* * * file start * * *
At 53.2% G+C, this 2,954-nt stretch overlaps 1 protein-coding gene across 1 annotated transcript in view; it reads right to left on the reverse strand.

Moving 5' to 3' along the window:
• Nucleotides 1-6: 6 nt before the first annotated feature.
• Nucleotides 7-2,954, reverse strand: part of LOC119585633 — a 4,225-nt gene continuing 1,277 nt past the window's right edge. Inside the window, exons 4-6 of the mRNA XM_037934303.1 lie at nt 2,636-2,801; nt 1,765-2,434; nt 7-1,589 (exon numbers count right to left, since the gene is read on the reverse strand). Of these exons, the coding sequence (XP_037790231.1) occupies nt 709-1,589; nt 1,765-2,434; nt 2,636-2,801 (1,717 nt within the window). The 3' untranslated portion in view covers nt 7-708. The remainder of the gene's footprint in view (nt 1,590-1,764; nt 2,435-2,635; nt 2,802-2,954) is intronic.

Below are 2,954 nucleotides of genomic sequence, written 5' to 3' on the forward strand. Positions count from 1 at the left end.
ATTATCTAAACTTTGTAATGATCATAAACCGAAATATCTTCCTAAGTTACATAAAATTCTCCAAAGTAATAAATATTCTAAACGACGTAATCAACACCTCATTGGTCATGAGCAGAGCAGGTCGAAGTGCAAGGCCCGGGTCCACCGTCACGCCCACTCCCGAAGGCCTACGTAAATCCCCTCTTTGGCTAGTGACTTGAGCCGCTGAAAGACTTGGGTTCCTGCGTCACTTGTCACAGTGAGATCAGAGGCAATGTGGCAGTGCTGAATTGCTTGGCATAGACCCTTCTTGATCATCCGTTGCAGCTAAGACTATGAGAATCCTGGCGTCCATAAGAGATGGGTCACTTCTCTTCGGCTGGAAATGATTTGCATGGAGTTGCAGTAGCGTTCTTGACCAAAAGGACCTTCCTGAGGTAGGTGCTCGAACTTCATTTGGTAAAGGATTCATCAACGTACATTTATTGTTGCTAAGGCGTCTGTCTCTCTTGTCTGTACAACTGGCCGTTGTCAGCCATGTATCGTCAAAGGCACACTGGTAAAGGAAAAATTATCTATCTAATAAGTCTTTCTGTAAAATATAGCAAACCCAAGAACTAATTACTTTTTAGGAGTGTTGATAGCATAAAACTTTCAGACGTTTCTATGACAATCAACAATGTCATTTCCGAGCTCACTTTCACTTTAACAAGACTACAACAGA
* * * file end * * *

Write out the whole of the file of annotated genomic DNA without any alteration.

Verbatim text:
At 53.2% G+C, this 2,954-nt stretch overlaps 1 protein-coding gene across 1 annotated transcript in view; it reads right to left on the reverse strand.

Moving 5' to 3' along the window:
• Nucleotides 1-6: 6 nt before the first annotated feature.
• Nucleotides 7-2,954, reverse strand: part of LOC119585633 — a 4,225-nt gene continuing 1,277 nt past the window's right edge. Inside the window, exons 4-6 of the mRNA XM_037934303.1 lie at nt 2,636-2,801; nt 1,765-2,434; nt 7-1,589 (exon numbers count right to left, since the gene is read on the reverse strand). Of these exons, the coding sequence (XP_037790231.1) occupies nt 709-1,589; nt 1,765-2,434; nt 2,636-2,801 (1,717 nt within the window). The 3' untranslated portion in view covers nt 7-708. The remainder of the gene's footprint in view (nt 1,590-1,764; nt 2,435-2,635; nt 2,802-2,954) is intronic.

Below are 2,954 nucleotides of genomic sequence, written 5' to 3' on the forward strand. Positions count from 1 at the left end.
ATTATCTAAACTTTGTAATGATCATAAACCGAAATATCTTCCTAAGTTACATAAAATTCTCCAAAGTAATAAATATTCTAAACGACGTAATCAACACCTCATTGGTCATGAGCAGAGCAGGTCGAAGTGCAAGGCCCGGGTCCACCGTCACGCCCACTCCCGAAGGCCTACGTAAATCCCCTCTTTGGCTAGTGACTTGAGCCGCTGAAAGACTTGGGTTCCTGCGTCACTTGTCACAGTGAGATCAGAGGCAATGTGGCAGTGCTGAATTGCTTGGCATAGACCCTTCTTGATCATCCGTTGCAGCTAAGACTATGAGAATCCTGGCGTCCATAAGAGATGGGTCACTTCTCTTCGGCTGGAAATGATTTGCATGGAGTTGCAGTAGCGTTCTTGACCAAAAGGACCTTCCTGAGGTAGGTGCTCGAACTTCATTTGGTAAAGGATTCATCAACGTACATTTATTGTTGCTAAGGCGTCTGTCTCTCTTGTCTGTACAACTGGCCGTTGTCAGCCATGTATCGTCAAAGGCACACTGGTAAAGGAAAAATTATCTATCTAATAAGTCTTTCTGTAAAATATAGCAAACCCAAGAACTAATTACTTTTTAGGAGTGTTGATAGCATAAAACTTTCAGACGTTTCTATGACAATCAACAATGTCATTTCCGAGCTCACTTTCACTTTAACAAGACTACAACAGA